Well, what would you like? Would you like a 7.1 DTS-HD Master Audio lossless surround track or a 5.1 one? You get both here, but either way you are going to wind up immensely satisfied. Dialogue is consistent and strong through the listening experience. Bullet hits ring out through all of the channels and provide for immersive material, and when the log cabin blows up (as we saw in the film's repeated airings on television spots), the impact is felt in the subwoofer and almost provides a concussion of LFE to the chest. This is one of many occasions for the low end to do work throughout the film. Stellar work is to be found on these lossless soundtracks.Extras:
Quite a bit of stuff here, starting with a commentary by three Gilroys (Tony, Dan and John, the film's editor), along with Cinematographer Robert Elswit, Production Designer John Thompson and second unit director Dan Bradley. It is an informative track on the shoot and the casting, and the various crew members talk about particular challenges to a scene or to the film itself. The challenge of weaving the other Bourne films into this one is recounted, and the good and the bad of some scenes are recalled. Occasionally Tony throws out a random piece of trivia that is entertaining in how random it is, and I was left with the impression after listening to this track is how cool of a drinking buddy Tony must be. It was a better than expected track. The Gilroys and Elswit return for an optional commentary on three deleted scenes (6:48) which include more from Finney that we do not see in the film. What is left are mostly a series of quick hits of sorts. "Re-Bourne" (6:11) examines the film franchise so far and where to go with it, and thoughts on the material by the cast. "Enter Aaron Cross" (7:11) includes thoughts on the character from Renner and the mythology of Bourne, while "Crossing Continents" (8:22) shows us the crew on their multinational film shoot and their thoughts on those locations. "Man vs. Wolf" (4:36) shows the process of filming wolves for the feature, while "Wolf Sequence Test" (1:39) includes some previsualization footage. "Moving Targets" (6:11) include more thoughts on the franchise from the cast and the desire to show the stories of both characters in this one. "Capturing Chaos" (7:49) shows us the work behind the motorcycle chase. The package also includes a standard definition copy of the film (from whence the screen grabs came), and a redeemable code for streaming via Ultraviolet and an iTunes copy of your very own.Final Thoughts:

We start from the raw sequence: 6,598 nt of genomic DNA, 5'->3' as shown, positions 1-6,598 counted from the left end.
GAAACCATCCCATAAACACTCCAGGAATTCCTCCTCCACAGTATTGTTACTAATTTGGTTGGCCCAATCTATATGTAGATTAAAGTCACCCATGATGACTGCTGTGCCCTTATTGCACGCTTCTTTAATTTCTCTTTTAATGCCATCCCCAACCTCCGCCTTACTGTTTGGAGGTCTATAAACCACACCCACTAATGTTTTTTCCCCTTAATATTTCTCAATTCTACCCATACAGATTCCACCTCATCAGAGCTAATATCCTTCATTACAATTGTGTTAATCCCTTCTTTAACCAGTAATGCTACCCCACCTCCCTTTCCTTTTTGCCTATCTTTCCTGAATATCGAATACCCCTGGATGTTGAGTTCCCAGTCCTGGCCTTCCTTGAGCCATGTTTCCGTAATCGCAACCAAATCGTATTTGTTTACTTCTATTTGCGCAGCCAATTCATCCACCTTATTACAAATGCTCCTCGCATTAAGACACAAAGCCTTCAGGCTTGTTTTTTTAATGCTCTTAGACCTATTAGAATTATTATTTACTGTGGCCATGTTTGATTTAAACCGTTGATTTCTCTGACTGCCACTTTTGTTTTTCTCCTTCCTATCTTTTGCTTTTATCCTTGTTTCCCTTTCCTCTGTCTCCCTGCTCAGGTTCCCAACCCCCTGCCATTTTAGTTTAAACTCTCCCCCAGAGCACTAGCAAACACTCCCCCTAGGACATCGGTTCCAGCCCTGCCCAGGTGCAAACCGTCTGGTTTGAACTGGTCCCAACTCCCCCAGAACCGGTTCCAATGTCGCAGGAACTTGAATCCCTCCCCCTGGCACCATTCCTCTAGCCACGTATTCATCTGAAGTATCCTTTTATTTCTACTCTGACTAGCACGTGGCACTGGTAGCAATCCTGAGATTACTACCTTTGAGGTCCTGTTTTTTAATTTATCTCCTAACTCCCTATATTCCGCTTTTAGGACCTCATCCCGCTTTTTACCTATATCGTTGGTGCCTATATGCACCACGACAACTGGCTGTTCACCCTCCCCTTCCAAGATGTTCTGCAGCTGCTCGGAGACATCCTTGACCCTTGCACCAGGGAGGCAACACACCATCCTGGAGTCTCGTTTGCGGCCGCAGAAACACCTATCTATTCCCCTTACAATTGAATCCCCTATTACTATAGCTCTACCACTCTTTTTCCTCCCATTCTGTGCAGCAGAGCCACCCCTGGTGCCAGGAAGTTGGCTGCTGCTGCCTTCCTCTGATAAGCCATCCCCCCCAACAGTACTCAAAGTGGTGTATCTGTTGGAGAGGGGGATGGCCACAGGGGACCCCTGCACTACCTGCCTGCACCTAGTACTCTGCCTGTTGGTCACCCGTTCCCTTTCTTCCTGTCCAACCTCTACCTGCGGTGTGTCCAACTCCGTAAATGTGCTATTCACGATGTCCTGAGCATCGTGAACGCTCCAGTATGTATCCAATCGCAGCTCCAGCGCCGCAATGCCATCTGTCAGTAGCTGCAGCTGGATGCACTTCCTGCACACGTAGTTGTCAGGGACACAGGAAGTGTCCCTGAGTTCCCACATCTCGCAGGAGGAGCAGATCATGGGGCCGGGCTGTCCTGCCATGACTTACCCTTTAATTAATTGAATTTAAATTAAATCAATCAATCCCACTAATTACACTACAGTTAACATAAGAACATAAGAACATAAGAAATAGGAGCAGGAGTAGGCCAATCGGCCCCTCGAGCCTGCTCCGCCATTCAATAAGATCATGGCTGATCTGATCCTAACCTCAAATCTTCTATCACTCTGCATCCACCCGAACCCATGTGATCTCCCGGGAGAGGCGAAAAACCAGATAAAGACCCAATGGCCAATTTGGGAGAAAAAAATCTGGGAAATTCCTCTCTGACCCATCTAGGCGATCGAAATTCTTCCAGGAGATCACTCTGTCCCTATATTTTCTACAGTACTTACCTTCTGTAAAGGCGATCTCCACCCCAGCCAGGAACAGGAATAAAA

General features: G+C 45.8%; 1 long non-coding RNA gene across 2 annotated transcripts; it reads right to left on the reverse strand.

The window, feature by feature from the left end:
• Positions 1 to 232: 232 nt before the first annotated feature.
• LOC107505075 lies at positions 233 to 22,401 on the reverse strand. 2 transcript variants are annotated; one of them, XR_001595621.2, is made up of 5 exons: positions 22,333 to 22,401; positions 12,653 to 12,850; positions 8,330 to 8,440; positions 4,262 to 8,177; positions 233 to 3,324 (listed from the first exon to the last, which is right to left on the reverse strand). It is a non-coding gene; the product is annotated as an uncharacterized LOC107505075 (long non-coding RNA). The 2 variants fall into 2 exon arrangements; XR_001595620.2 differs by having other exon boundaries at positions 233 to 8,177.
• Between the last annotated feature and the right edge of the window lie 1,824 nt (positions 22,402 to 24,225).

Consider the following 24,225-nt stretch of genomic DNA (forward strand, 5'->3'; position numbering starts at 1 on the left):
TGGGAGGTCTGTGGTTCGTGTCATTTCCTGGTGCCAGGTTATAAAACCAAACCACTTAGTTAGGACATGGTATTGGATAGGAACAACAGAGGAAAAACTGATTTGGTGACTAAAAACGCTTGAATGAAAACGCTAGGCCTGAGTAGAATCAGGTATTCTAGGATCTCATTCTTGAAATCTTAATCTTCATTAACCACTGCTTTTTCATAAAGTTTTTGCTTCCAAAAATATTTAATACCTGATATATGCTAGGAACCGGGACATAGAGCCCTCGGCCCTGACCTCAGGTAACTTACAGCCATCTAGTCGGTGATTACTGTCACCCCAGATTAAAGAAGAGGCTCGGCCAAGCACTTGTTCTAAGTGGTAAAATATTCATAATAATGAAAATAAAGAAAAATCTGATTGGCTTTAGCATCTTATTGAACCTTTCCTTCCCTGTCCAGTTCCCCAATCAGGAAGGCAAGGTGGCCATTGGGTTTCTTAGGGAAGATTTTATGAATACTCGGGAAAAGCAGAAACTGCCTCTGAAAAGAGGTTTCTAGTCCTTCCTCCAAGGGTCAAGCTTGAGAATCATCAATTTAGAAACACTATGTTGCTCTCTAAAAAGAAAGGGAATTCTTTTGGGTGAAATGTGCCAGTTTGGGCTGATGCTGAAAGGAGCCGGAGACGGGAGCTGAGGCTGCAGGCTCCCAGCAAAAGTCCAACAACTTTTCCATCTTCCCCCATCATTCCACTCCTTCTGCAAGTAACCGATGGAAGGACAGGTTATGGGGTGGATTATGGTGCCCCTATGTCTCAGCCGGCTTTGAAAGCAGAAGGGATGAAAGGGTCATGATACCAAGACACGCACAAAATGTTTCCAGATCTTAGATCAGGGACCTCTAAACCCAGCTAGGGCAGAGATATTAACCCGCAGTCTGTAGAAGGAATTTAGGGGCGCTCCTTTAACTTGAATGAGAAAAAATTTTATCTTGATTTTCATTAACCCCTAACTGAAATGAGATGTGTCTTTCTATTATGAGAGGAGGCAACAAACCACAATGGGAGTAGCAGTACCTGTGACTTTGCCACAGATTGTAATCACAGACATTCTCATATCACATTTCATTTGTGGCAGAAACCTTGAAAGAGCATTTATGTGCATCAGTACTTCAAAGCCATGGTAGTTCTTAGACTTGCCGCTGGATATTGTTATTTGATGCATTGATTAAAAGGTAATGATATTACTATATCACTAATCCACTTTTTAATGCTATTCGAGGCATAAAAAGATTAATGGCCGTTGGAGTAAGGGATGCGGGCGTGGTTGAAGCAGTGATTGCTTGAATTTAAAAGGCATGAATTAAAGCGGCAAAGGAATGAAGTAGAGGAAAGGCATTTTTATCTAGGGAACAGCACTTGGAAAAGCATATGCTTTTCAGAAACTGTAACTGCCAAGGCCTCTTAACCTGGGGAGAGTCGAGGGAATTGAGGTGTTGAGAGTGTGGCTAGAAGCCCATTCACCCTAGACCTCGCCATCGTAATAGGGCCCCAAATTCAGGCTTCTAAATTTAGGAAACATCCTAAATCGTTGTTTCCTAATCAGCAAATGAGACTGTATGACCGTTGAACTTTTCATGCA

While The Bourne Legacy admirably tries to extend the franchise of Jason Bourne films by putting a different song off the same album, it tends to simply not measure up to the previous films. Do Renner, Weisz et al manage to carve out their own spot? Sure, but it is certainly not as robust as when Damon tried it in Identity. Technically the disc is a winner and the film's commentary track is entertaining enough to listen to on its own. Is it worth buying? Perhaps for the hardcore Bournesians that you may know, but otherwise I'd rent this one at best.